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been assigned for the introduction of such a ceremony into the Roman Catholic Church. Some accounts attribute it to Pope Boniface the Fourth; but, if we may believe Hospinian, it arose entirely at the instigation of the Devil, who showed the porter of St. Peter's Church a vision of the departed souls in Purgatory, where a few seemed to be very much at their ease, while others were poor and wretched, and begging for assistance. The angel, who acted as cicerone to the dreamer, informed him that the fortunate souls were those whom their friends prayed for, while their less successful companions were those who were left without any such assistance.*
Another story is "that in Cecylle (Sicily) in the yle of Vulcan, Saynt Odylle herde the voys and the howlynge of devylles, wyche complayned strongly by cause that the soules of them that were dede were taken away fro theyr hondes by almesse and by prayers; and therefore he ordeyned that the feest and remembraunce of theym that ben departed out of this worlde sholde be made and holden in al monasteryes the daye after the fest of Halowen, the whyche thynge was approvyd after of alle holy
* "Occasionem dedit diabolica quædam illusio. Nam anno sequente institutionem Festi Omnium Sanctorum, custos ille in ecclesia S. Petri Romæ post visionem illam de qua in priore festo diximus, ad alium locum et utriusque sexus homines ductus ab angelo, alios in stratis aureis, alios in mensis gaudentes diversis deliciis, alios nudos et inopes auxilium mendicantes ei ostendit. Dixit autem hunc locum Purgatorium esse; abundantes verò animas illas esse, quibus ab amicis per multa suffragia subveniretur, egentes verò esse quorum cura in terris nulla haberetur. Tandem mandavit angelus, ut ista omnia summo pontifici intimaret, qui tunc erat Bonifacius 4, circa annos Christi 611, ut post festum Omnium Sanctorum diem statueret Omnium Animarum, ut saltem generalia suffragia pro illis die illa fierent, qui specialia habere nequirent." DE ORIG. FESTORUM CHRIST. fol. 144. this is the very counterpart of the Roman custom, as we find it in Cicero-it was done that those who were too poor for special prayers, might be prayed for generally-" ut cujus sepulchrum nusquam extet ubi parentetur, ei publicè supplicetur."
chyrche.' To be sure the authority of the Golden Legend, from which this has been quoted, is not of the very highest order; but then we have a similar tale, with even more minuteness of circumstance, related by Damian, the Cardinal-Bishop of Ostia. He tells us how a cer. tain native of Rodez, or Rhodez,† returning from Jerusalem, sought shelter in a storm at an island or rock on the Sicilian coast, where he fell in with a holy hermit. In the course of their conversation, the latter enquired if he knew Odilo, the Abbot of Clugny? To this the guest answered that he knew him well, and demanding in his turn the motive for such a question, his host said, that in the country close by was the habitation of the damned; but that he often heard the fiends howling and complaining that the souls were snatched away from them by alms and the prayers of holy men; above all, the Abbot of Clugny and his monks were particularly active in defrauding them of their prey ; "wherefore," continued the her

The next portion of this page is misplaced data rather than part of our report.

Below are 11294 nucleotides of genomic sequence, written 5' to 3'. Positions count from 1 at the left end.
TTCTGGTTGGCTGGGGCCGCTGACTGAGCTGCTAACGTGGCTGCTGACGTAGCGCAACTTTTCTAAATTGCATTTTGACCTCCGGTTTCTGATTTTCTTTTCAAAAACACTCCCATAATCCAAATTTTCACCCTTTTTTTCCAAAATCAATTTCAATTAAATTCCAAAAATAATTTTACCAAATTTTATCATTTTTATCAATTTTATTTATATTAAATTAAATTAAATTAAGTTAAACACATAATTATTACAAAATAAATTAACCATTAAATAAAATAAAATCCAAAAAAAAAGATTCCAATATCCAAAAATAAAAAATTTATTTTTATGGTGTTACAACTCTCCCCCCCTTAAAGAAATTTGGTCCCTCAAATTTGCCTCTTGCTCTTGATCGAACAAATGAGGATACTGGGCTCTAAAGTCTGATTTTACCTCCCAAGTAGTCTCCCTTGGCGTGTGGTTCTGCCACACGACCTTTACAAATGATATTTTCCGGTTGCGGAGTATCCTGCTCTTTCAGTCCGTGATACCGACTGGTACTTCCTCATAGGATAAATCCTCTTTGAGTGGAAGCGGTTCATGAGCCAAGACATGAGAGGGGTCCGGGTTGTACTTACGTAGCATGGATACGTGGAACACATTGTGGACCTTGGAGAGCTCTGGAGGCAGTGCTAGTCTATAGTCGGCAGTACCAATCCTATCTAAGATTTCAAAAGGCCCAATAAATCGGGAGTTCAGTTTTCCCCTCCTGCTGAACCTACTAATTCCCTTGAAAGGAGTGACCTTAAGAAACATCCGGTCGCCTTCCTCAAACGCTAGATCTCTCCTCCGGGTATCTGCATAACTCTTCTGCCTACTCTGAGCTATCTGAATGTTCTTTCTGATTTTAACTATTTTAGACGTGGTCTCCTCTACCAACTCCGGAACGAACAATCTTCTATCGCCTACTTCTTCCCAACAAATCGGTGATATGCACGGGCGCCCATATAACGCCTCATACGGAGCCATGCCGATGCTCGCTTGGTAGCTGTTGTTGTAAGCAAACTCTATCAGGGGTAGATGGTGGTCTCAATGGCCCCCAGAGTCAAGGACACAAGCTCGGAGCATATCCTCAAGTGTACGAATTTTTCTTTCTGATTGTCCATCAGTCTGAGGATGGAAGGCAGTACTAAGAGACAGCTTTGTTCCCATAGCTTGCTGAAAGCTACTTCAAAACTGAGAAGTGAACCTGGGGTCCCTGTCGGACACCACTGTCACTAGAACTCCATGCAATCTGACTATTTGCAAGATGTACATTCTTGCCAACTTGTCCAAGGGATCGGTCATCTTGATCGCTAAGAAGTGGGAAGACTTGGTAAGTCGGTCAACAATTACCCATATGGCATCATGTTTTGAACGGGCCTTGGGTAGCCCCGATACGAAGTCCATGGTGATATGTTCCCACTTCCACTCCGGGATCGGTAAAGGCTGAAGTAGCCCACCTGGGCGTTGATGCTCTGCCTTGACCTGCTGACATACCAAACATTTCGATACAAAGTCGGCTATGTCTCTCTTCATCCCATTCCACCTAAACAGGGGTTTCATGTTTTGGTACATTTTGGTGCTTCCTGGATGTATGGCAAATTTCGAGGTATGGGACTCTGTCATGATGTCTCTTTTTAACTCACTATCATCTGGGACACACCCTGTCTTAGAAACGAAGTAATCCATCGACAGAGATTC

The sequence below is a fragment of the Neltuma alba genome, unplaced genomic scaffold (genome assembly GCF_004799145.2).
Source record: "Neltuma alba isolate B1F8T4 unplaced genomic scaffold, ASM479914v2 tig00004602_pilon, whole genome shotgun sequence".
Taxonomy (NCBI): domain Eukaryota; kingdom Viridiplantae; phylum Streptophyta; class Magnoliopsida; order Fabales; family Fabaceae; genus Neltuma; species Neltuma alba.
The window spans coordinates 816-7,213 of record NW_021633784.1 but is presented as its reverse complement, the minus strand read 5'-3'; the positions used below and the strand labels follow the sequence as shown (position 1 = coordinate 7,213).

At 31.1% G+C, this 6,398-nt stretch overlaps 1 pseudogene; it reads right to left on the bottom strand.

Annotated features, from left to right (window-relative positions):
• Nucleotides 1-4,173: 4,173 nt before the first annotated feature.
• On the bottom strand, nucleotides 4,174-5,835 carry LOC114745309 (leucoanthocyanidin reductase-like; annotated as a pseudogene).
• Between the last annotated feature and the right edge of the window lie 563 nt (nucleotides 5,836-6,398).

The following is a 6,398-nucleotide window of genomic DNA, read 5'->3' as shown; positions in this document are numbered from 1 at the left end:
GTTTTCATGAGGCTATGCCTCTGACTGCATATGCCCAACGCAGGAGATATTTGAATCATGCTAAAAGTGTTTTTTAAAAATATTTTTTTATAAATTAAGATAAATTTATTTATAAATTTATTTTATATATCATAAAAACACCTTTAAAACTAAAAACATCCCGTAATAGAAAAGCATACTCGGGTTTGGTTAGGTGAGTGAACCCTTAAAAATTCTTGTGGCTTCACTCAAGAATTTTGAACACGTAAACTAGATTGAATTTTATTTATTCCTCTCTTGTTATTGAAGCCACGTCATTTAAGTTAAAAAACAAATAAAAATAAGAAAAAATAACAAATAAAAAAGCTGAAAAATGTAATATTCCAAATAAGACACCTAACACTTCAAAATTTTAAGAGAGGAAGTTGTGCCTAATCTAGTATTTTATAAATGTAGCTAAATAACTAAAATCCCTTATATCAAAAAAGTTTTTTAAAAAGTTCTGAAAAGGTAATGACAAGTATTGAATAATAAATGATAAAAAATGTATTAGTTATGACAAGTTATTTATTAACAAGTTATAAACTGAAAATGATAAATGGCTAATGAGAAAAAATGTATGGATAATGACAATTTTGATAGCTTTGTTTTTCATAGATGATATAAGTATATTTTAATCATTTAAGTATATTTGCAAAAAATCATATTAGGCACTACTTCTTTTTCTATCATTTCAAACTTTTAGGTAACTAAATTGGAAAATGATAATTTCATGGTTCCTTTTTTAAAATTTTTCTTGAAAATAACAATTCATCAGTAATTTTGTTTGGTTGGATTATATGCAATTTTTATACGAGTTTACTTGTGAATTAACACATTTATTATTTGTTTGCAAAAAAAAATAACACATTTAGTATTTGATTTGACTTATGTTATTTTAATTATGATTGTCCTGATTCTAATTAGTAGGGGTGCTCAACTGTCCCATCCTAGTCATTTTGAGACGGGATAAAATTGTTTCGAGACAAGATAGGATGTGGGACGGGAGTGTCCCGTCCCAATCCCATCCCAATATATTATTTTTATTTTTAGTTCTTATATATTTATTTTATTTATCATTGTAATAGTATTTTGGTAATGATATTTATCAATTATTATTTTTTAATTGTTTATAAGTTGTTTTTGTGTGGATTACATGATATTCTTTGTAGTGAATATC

mit, "I solemnly adjure you to carry these tidings to the Abbot, and entreat him to persist in the good work." On his return home, the man obeyed this injunction; and Saint Odilo,-for in good time he was sainted-appointed the festival of All Souls, which was afterwards generally adopted by the church.‡
GOLDEN LEGEND. Commemoration of All Souls, fol. 200.
+ Rhodez is an inland town in the south of France, on an eminence near the Aveyron. It was the capital of the small Province of Rovergue, as it was formerly called, but which is now known as the Department of the Aveyron. It is the See of a Bishop.
SANCTI PETRI DAMIANI OPERA, p. 198, folio. Parisiis, 1738.Damian, who was born of poor parents at Ravenna, somewhere about the year 988, has left us two large folios, replete with the miraculous, and yet useful for the insight it affords us into the ecclesiastical history of the eleventh century. I can not say much in favour of his prose Latin; but his poetry, considering it only as monkish rhyme, is graceful and full of pleasing images. The following specimen from his
This idea of Etna and Vesuvius being a vomitory of hell was at one time a received article of Christian faith;
Gloria Paradisi may enable the reader to judge how far this opinion is
"Hyems horrens, æstas torrens,
Illic nunquam sæviunt;
Sol, vel cursus Syderum ;
Sol præclarus, rutilant;
Existendi capiunt ;
indeed their eruptions were supposed always to take place upon the death of any rich sinner, an example of
Hinc perenne tenent esse,
Inde virent, vigent, florent;
Unum volunt, unum nolunt,
Preces et Carmina, tom. iv. p. 31.
The following version may perhaps help the unclassical reader to some idea of the original. In the last lines I have attempted to preserve the odd play upon words that seems to have so much delighted the Cardinal.
which occurred upon the decease of the Grand Master of the Knights of St. John,* as we learn from the authority just quoted.
There the holy host of martyrs
Shine in glory like the sun;
And, with wreaths of triumph circled,
Joy in their labours done;
In a state of bliss reposing,
Stript of all that made them mortal,
Hence with them life is unchanging,
Fear nor hope can fling a shade;
Ecstacies that never fade;
Sickness there can not come near them,
They rejoice in life immortal,
What with them could pass is past;
Death with them is dead at last.
Now they know the great All-knower,
* "Quo mortuo mons Vesuvius, unde videlicet gehenna frequenter eructat, in flammas erupit, ut liquido probaretur quia fænum, quod a dæmonibus parabatur, nil aliud fuit nisi ignis trucis incendii, qui